Bioinformatics for DNA Sequence Analysis

Bioinformatics for DNA Sequence Analysis

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The recent accumulation of information from genomes, including their sequences, has resultednotonlyinnewattemptstoansweroldquestionsandsolvelongstandingissues inbiology,butalsointheformulationofnovelhypothesesthatarisepreciselyfromthis wealth of data. The storage, processing, description, transmission, connection, and analysis of these data has prompted bioinformatics to become one the most relevant applied sciences for this new century, walking hand-in-hand with modern molecular biology and clearly impacting areas like biotechnology and biomedicine. Bioinformatics skills have now become essential for many scientists working with DNA sequences. With this idea in mind, this book aims to provide practical guidance andtroubleshootingadviceforthecomputationalanalysisofDNAsequences,covering a range of issues and methods that unveil the multitude of applications and relevance that Bioinformatics has today. The analysis of protein sequences has been purposely excludedtogainfocus.Individualbookchaptersareorientedtowardthedescriptionof theuseofspecificbioinformaticstools,accompaniedbypracticalexamples,adiscussion on the interpretation of results, and specific comments on strengths and limitations of the methods and tools. In a sense, chapters could be seen as enriched task-oriented manuals that will direct the reader in completing specific bioinformatics analyses. The target audience for this book is biochemists, and molecular and evolutionary biologiststhatwanttolearnhowtoanalyzeDNAsequencesinasimplebutmeaningful fashion. Readers do not need a special background in statistics, mathematics, or computer science, just a basic knowledge of molecular biology and genetics. All the tools described in the book are free and all of them can be downloaded or accessed throughtheweb.Mostchapterscouldbeusedforpracticaladvancedundergraduateor graduate-level courses in bioinformatics and molecular more

Product details

  • Hardback | 354 pages
  • 190.5 x 261.62 x 22.86mm | 884.5g
  • Humana Press Inc.
  • Totowa, NJ, United States
  • English
  • 2009 ed.
  • 21 Tables, black and white; 151 Illustrations, black and white; XIV, 354 p. 151 illus.
  • 1588299104
  • 9781588299109
  • 1,893,416

Back cover copy

The storage, processing, description, transmission, connection, and analysis of the waves of new genomic data have made bioinformatics skills essential for scientists working with DNA sequences. In Bioinformatics for DNA Sequence Analysis, experts in the field provide practical guidance and troubleshooting advice for the computational analysis of DNA sequences, covering a range of issues and methods that unveil the multitude of applications and the vital relevance that the use of bioinformatics has today. Individual book chapters explore the use of specific bioinformatic tools, accompanied by practical examples, a discussion on the interpretation of results, and specific comments on strengths and limitations of the methods and tools. As a part of the highly successful Methods in Molecular Biology(TM) series, this work provides the kind of detailed description and implementation advice that is crucial for getting optimal results. Focused and cutting-edge, Bioinformatics for DNA Sequence Analysis serves molecular biologists, geneticists, and biochemists as an enriched task-oriented manual, offering step-by-step guidance for the analysis of DNA sequences in a simple but meaningful more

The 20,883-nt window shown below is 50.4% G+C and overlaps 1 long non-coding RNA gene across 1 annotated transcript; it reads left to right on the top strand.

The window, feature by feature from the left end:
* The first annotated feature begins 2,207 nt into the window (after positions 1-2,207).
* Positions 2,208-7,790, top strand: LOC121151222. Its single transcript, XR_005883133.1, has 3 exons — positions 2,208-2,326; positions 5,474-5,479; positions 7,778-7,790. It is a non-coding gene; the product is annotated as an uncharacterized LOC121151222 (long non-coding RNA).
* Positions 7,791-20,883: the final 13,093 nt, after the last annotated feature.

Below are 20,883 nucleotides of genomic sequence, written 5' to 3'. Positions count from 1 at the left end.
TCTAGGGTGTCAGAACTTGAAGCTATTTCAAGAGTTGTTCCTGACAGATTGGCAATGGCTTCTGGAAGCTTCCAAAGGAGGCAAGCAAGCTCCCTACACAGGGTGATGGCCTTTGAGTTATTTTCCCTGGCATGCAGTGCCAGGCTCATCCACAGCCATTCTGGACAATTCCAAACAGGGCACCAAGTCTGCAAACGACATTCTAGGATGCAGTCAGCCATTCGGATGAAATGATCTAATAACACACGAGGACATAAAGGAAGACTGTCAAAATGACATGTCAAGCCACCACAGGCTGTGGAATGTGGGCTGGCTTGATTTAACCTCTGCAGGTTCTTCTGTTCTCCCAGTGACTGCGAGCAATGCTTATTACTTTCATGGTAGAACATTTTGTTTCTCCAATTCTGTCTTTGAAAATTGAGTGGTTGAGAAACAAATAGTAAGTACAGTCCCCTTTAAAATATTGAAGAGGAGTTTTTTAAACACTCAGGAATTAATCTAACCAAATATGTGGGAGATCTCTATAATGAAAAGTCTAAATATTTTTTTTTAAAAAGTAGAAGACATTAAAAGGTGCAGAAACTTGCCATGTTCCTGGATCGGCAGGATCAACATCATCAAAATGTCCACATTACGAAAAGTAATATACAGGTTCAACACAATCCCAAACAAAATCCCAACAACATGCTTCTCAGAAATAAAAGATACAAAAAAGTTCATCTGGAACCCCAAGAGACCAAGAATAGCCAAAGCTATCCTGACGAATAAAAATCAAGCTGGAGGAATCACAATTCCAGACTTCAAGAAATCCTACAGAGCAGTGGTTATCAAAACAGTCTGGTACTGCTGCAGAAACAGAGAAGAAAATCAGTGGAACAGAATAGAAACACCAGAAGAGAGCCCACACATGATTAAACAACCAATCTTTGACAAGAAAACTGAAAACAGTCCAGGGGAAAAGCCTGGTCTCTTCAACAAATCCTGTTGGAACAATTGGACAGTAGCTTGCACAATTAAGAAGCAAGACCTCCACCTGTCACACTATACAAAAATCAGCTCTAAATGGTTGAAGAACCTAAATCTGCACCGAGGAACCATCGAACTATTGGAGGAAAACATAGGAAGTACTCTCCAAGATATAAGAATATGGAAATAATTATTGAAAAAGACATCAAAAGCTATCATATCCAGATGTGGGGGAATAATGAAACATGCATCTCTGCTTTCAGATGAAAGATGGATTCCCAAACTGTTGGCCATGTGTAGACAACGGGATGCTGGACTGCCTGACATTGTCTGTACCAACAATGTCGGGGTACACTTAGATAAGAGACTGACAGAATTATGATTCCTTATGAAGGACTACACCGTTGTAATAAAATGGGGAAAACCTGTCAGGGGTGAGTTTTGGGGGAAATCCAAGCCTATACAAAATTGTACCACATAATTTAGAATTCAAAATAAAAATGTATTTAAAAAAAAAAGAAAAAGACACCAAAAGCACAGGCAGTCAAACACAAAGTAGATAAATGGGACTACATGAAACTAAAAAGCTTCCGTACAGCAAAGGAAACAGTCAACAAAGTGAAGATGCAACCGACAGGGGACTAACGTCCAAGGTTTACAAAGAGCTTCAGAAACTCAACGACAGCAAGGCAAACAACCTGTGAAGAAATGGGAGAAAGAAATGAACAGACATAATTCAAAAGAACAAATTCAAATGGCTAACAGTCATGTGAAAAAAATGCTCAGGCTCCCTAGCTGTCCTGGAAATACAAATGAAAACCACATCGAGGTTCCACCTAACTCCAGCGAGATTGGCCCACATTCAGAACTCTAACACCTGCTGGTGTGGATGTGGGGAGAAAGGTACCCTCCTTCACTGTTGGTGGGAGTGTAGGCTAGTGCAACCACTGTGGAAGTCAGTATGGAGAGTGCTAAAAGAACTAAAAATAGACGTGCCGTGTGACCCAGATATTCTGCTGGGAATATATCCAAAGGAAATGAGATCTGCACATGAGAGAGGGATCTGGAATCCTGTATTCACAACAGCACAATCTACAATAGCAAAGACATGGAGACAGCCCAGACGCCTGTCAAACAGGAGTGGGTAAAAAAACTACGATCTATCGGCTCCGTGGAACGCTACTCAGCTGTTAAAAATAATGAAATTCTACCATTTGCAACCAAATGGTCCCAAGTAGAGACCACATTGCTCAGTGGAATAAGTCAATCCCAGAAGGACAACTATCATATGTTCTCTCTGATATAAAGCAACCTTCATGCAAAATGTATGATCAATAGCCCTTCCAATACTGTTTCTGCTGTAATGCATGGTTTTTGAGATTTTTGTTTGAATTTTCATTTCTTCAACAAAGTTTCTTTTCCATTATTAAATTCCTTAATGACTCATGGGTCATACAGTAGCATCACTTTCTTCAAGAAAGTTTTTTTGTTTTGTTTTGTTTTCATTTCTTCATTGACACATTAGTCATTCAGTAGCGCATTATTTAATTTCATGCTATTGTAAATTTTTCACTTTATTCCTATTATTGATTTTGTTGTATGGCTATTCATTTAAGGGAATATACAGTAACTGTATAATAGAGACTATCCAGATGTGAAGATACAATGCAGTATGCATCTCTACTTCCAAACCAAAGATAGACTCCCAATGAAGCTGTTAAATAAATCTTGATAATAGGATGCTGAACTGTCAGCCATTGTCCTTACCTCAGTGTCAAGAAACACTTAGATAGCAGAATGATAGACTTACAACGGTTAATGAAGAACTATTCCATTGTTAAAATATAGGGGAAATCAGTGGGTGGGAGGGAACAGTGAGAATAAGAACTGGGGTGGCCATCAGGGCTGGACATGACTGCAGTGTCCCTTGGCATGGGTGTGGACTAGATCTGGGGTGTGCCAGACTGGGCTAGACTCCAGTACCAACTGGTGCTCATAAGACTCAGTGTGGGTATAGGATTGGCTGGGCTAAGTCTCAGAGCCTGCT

Table of contents

1. Similarity Searching Using BLAST Kit J. Menlove, Mark Clement, and Keith A. Crandall 2. Gene Orthology Assessment with OrthologID Mary Egan, Ernest K. Lee, Joanna C. Chiu, Gloria Coruzzi, and Rob DeSalle 3. Multiple Alignment of DNA Sequences with MAFFT Kazutaka Katoh, George Asimenos, and Hiroyuki Toh 4. SeqVis: A Tool for Detecting Compositional Heterogeneity among Aligned Nucleotide Sequences Lars Sommer Jermiin, Joshua Wing Kei Ho, Kwok-Wai Lau, and Vivek Jayaswal 5. Selection of Models of DNA Evolution with jModelTest David Posada 6. Estimating Maximum Likelihood Phylogenies with PhyML Stephane Guindon, Frederic Delsuc, Jean-Francois Dufayard, and Olivier Gascuel 7. Trees from Trees: Construction of Phylogenetic Supertrees Using Clann Christopher J. Creevey and James O. McInerney 8. Detecting Signatures of Selection from DNA Sequences Using Datamonkey Art F.Y. Poon, Simon D.W. Frost, and Sergei L. Kosakovsky Pond 9. Recombination Detection and Analysis Using RDP3 Darren P. Martin 10. CodonExplorer: An Interactive Online Database for the Analysis of Codon Usage and Sequence Composition Jesse Zaneveld, Micah Hamady, Noboru Sueoka, and Rob Knight 11. Genetic Code Prediction for Metazoan Mitochondria with GenDecoder Federico Abascal, Rafael Zardoya, and David Posada 12. Computational Gene Annotation in New Genome Assemblies Using GeneID Enrique Blanco and Josep F. Abril 13. Promoter Analysis: Gene Regulatory Motif Identification with A-GLAM Leonardo Marino-Ramirez, Kannan Tharakaraman, John L. Spouge, and David Landsman 14. Analysis of Genomic DNA with the UCSC Genome Browser Jonathan Pevsner 15. Mining forSNPs and SSRs using SNPServer, dbSNP and SSR Taxonomy Tree Jacqueline Batley and David Edwards 16. Analysis of Transposable Element Sequences Using CENSOR and RepeatMasker Ahsan Huda and I. King Jordan 17. DNA Sequence Polymorphism Analysis Using DnaSP Julio Rozasshow more

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